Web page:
Birendra Ram is among the four members of his family named as accused by the Bhim Army side.
Two of his brothers, Santosh and Guddu, sustained major injuries. While Santosh was taken to jail after initial treatment, Guddu has his jaw broken (X-ray report attached below) and is recovering in a hospital.
He rejects the charges against him and says he and his family were the first to be attacked, but the other side managed to file the case earlier than them through their influence (the case is under investigation, as mentioned above).
He says the Bhim Army members often mock his and his family’s belief in Hindu gods.
“We are BJP voters. They don’t like this. They constantly tell us to join their outfit. They demand we stop worshipping Hindu deities and worship only Babasaheb [Bhimrao Ramji Ambedkar],” Birendra says.
“We tell them, we hold Babasaheb in deep reverence but he is our ‘kanooni bhagwan’ [legal god]. Our ‘sanskritic bhagwan’ [cultural gods] will always be Ram and Hanuman. They abuse us when we say this.”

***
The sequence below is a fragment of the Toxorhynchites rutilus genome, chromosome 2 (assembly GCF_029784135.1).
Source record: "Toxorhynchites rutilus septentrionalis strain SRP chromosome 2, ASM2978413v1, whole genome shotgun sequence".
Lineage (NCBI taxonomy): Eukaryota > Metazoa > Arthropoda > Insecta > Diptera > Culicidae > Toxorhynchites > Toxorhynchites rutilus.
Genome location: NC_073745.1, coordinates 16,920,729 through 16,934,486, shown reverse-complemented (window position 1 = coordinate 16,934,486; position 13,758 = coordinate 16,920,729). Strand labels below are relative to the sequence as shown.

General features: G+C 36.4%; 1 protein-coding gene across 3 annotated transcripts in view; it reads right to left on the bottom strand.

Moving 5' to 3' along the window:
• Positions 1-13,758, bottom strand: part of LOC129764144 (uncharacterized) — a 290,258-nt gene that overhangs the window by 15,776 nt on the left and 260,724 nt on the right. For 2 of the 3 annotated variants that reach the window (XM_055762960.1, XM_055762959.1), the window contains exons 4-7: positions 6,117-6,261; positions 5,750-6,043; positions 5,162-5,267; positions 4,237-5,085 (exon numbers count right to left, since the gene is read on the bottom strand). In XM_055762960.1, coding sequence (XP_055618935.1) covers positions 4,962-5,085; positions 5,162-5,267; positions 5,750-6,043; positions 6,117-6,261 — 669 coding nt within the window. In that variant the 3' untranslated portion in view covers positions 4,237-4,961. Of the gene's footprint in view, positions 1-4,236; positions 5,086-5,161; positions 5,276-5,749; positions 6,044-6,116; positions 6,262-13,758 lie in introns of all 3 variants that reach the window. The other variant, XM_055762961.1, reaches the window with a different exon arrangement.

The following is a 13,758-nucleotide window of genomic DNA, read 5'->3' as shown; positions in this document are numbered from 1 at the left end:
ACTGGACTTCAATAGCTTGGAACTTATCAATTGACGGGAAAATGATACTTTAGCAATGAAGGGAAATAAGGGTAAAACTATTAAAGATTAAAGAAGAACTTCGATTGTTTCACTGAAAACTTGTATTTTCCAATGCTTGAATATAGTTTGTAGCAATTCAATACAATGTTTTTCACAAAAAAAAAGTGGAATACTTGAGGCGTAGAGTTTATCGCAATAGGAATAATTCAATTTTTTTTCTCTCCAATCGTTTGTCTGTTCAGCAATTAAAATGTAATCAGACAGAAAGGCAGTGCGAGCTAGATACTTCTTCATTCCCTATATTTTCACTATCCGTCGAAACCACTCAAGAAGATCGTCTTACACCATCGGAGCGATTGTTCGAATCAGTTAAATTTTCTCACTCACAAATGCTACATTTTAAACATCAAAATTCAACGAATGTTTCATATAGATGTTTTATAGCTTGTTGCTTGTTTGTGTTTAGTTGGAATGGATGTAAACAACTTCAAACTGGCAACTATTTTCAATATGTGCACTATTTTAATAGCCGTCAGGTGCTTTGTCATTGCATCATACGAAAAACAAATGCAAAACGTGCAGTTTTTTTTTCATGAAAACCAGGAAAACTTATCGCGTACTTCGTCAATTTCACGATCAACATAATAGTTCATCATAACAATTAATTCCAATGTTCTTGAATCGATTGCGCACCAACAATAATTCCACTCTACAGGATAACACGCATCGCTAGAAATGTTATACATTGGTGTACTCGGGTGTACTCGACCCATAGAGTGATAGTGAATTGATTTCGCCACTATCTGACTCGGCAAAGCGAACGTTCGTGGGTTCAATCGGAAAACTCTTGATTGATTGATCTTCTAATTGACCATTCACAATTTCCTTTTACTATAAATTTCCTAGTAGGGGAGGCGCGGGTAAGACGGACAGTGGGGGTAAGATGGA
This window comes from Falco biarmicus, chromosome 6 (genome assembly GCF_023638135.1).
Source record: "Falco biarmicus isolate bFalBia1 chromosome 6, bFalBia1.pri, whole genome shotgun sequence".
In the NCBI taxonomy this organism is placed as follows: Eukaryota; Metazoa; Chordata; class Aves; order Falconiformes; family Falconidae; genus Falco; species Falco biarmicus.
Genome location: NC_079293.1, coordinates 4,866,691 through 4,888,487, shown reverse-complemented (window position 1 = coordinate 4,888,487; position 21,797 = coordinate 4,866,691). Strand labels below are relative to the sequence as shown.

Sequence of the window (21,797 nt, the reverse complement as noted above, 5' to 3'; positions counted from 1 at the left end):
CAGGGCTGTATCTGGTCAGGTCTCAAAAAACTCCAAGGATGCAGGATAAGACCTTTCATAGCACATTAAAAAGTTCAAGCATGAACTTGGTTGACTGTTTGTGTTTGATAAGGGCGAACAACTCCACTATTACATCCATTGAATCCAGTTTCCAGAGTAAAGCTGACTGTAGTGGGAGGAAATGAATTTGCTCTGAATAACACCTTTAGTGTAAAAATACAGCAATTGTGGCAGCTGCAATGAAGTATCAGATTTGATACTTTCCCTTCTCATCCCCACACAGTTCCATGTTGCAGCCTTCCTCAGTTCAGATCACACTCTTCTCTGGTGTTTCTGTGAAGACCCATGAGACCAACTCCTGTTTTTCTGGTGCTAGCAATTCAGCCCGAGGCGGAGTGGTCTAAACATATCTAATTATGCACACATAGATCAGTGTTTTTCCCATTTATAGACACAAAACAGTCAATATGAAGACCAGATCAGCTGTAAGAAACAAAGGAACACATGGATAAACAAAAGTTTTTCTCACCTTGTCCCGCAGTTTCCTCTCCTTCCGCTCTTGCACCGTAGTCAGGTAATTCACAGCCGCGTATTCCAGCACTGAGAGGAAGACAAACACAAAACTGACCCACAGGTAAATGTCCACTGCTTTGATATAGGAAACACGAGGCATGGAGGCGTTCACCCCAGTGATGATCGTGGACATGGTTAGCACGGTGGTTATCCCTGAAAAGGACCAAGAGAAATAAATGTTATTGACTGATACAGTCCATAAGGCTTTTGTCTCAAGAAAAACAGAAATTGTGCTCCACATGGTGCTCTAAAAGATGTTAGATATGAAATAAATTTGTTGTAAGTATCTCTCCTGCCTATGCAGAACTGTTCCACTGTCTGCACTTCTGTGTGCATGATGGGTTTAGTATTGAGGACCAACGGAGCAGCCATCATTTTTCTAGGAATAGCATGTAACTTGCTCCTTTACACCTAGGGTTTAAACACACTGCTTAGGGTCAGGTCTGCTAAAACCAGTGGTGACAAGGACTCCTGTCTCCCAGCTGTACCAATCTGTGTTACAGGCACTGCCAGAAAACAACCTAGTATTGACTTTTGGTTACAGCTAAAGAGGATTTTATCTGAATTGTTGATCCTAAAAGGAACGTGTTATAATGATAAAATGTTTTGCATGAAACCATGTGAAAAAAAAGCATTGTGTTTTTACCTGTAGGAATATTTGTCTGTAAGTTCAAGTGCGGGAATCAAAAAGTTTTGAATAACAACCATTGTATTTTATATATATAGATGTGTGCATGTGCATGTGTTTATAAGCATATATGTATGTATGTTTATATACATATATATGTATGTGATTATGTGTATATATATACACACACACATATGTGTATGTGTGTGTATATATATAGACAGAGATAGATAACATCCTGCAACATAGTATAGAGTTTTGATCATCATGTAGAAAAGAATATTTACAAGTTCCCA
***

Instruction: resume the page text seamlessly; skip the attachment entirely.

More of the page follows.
Birendra says that on 10 May, the group entered the temple and told everyone to remove the saffron flag bearing an image of Bajrang Bali installed there.
He says that in the recent past, he would show support for the group in public thinking they are from same “samaaj” (community), but an incident made him wary of them.
“Once, during a discussion, they said that if I support them, I must break the shivling to show that I don’t support any false gods. I grew really angry and left the discussion. I said that if that was the condition, I would never support his group again,” he says.